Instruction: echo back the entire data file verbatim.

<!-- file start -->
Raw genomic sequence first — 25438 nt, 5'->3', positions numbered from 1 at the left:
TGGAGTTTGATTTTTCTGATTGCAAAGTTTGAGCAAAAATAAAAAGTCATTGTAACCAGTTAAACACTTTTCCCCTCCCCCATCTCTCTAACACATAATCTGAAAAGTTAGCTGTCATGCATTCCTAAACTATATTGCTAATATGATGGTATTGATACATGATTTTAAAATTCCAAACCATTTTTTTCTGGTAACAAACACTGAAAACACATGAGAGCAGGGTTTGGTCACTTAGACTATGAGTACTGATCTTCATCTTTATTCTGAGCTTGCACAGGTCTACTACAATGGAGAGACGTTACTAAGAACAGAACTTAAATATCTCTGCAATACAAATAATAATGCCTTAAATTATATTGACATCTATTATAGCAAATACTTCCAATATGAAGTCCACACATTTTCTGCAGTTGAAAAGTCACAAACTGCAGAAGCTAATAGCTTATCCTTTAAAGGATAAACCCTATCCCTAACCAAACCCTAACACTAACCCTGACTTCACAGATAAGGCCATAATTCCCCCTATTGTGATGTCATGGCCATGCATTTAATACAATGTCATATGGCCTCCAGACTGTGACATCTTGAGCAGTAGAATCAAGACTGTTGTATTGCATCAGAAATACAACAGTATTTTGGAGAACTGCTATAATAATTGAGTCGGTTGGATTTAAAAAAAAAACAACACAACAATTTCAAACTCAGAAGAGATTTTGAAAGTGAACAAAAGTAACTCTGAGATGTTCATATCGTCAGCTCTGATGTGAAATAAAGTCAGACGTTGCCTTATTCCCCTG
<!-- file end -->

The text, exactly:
Raw genomic sequence first — 25438 nt, 5'->3', positions numbered from 1 at the left:
TGGAGTTTGATTTTTCTGATTGCAAAGTTTGAGCAAAAATAAAAAGTCATTGTAACCAGTTAAACACTTTTCCCCTCCCCCATCTCTCTAACACATAATCTGAAAAGTTAGCTGTCATGCATTCCTAAACTATATTGCTAATATGATGGTATTGATACATGATTTTAAAATTCCAAACCATTTTTTTCTGGTAACAAACACTGAAAACACATGAGAGCAGGGTTTGGTCACTTAGACTATGAGTACTGATCTTCATCTTTATTCTGAGCTTGCACAGGTCTACTACAATGGAGAGACGTTACTAAGAACAGAACTTAAATATCTCTGCAATACAAATAATAATGCCTTAAATTATATTGACATCTATTATAGCAAATACTTCCAATATGAAGTCCACACATTTTCTGCAGTTGAAAAGTCACAAACTGCAGAAGCTAATAGCTTATCCTTTAAAGGATAAACCCTATCCCTAACCAAACCCTAACACTAACCCTGACTTCACAGATAAGGCCATAATTCCCCCTATTGTGATGTCATGGCCATGCATTTAATACAATGTCATATGGCCTCCAGACTGTGACATCTTGAGCAGTAGAATCAAGACTGTTGTATTGCATCAGAAATACAACAGTATTTTGGAGAACTGCTATAATAATTGAGTCGGTTGGATTTAAAAAAAAAACAACACAACAATTTCAAACTCAGAAGAGATTTTGAAAGTGAACAAAAGTAACTCTGAGATGTTCATATCGTCAGCTCTGATGTGAAATAAAGTCAGACGTTGCCTTATTCCCCTG